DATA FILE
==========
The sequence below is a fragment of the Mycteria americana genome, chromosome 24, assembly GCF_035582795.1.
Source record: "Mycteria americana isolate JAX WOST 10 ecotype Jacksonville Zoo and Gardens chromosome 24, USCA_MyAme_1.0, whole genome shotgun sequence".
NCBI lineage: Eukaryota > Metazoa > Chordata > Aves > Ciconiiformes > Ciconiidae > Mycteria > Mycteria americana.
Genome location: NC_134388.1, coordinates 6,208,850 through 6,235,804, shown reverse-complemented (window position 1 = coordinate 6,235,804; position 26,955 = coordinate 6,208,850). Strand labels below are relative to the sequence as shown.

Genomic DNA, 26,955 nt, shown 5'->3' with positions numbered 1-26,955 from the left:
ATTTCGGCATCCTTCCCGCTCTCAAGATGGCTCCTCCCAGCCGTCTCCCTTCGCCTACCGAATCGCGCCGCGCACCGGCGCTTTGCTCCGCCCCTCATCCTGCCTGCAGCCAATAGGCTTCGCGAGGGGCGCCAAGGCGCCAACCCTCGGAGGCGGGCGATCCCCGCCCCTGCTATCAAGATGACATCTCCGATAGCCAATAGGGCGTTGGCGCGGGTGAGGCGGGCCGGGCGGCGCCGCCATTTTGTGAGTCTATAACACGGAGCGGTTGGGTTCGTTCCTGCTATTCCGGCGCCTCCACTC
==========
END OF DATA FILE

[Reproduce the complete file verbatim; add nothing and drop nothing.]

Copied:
The sequence below is a fragment of the Mycteria americana genome, chromosome 24, assembly GCF_035582795.1.
Source record: "Mycteria americana isolate JAX WOST 10 ecotype Jacksonville Zoo and Gardens chromosome 24, USCA_MyAme_1.0, whole genome shotgun sequence".
NCBI lineage: Eukaryota > Metazoa > Chordata > Aves > Ciconiiformes > Ciconiidae > Mycteria > Mycteria americana.
Genome location: NC_134388.1, coordinates 6,208,850 through 6,235,804, shown reverse-complemented (window position 1 = coordinate 6,235,804; position 26,955 = coordinate 6,208,850). Strand labels below are relative to the sequence as shown.

Genomic DNA, 26,955 nt, shown 5'->3' with positions numbered 1-26,955 from the left:
ATTTCGGCATCCTTCCCGCTCTCAAGATGGCTCCTCCCAGCCGTCTCCCTTCGCCTACCGAATCGCGCCGCGCACCGGCGCTTTGCTCCGCCCCTCATCCTGCCTGCAGCCAATAGGCTTCGCGAGGGGCGCCAAGGCGCCAACCCTCGGAGGCGGGCGATCCCCGCCCCTGCTATCAAGATGACATCTCCGATAGCCAATAGGGCGTTGGCGCGGGTGAGGCGGGCCGGGCGGCGCCGCCATTTTGTGAGTCTATAACACGGAGCGGTTGGGTTCGTTCCTGCTATTCCGGCGCCTCCACTC